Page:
(SB) Would you say this is a belief you have acquired with experience and maturity or did you always hold these values?
(MD) I think that I have always held these values - and I think they have become stronger though by training all these years. I would like to refer to a quote by Soschin Nagamine "Karate-do may be referred to as the conflict within yourself, or a life-long marathon which can be won only through self-discipline, hard training, and your own creative efforts.”
(SB) Could you please relay any memories that you have of any memorable matches you experienced?
(MD) A significant competition event that has stuck in my mind was at the South African JKA championships which were held in Durban in 1976. I went on to the finals and eventually got a third place in Kata and a third place in kumite.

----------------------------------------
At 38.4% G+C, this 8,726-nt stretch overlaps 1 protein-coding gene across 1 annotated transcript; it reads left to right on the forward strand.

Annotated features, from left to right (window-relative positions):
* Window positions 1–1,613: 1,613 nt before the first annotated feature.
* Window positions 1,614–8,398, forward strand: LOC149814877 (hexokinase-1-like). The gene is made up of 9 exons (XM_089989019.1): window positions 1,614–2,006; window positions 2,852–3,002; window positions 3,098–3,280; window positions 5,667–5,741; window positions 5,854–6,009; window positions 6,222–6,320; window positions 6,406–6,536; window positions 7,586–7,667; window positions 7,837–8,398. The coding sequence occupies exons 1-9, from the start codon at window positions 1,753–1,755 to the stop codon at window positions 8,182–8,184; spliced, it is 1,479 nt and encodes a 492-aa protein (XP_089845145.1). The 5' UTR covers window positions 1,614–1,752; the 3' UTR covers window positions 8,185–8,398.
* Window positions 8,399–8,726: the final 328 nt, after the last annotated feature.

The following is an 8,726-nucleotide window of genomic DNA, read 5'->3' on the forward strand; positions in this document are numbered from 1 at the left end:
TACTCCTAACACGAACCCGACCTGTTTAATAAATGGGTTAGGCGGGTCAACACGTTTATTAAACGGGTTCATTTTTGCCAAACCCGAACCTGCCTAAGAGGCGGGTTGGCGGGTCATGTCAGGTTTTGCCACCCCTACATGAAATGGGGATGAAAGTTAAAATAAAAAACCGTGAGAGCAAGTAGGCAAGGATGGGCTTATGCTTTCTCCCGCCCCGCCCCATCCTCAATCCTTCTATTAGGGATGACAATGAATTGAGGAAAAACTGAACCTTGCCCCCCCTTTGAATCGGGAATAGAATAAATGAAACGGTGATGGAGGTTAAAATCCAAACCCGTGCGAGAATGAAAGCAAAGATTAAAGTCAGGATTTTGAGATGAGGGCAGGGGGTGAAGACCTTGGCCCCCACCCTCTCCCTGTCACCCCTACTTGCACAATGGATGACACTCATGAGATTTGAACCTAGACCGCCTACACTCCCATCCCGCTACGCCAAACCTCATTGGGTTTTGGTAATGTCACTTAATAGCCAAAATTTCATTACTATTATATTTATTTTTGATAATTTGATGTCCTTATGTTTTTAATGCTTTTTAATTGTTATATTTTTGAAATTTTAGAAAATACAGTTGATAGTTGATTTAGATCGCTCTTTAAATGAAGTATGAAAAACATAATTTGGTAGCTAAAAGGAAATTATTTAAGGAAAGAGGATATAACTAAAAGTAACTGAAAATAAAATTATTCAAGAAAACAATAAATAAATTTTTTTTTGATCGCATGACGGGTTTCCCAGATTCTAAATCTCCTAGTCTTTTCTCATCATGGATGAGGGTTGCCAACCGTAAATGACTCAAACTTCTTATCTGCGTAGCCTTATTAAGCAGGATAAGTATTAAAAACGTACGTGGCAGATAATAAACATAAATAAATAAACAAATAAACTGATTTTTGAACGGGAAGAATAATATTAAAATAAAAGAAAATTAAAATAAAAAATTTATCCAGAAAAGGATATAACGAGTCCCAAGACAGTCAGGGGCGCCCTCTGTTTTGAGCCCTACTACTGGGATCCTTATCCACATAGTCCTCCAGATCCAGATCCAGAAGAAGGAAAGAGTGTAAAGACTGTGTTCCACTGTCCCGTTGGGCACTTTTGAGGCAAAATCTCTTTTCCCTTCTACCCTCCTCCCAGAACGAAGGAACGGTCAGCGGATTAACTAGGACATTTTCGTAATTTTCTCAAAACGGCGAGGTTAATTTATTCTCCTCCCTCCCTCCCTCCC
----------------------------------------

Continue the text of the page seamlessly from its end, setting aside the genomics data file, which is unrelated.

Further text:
(SB) Who did you fight in the finals at this event to take third place?
(MD) I cannot remember if it was Keith or Derrick Geyer that won that year but I remember in both in Kata and kumite I came up against one of the Geyer brothers which was very exciting because they were the up and coming karate champions.
(SB) Could you please share your memories of the excellent Geyer Brothers? Their reputation as excellent all round karateka is well known, but could you tell us what they were like as men as well as karateka?
(MD) It would be unfair for me to comment on their characters as men, as I did not have much contact with them off the dojo floor. The reason for this is that I did not stay in Johannesburg and always left straight for home after any championships or training. But as karateka there is no doubt that they excelled in all aspects.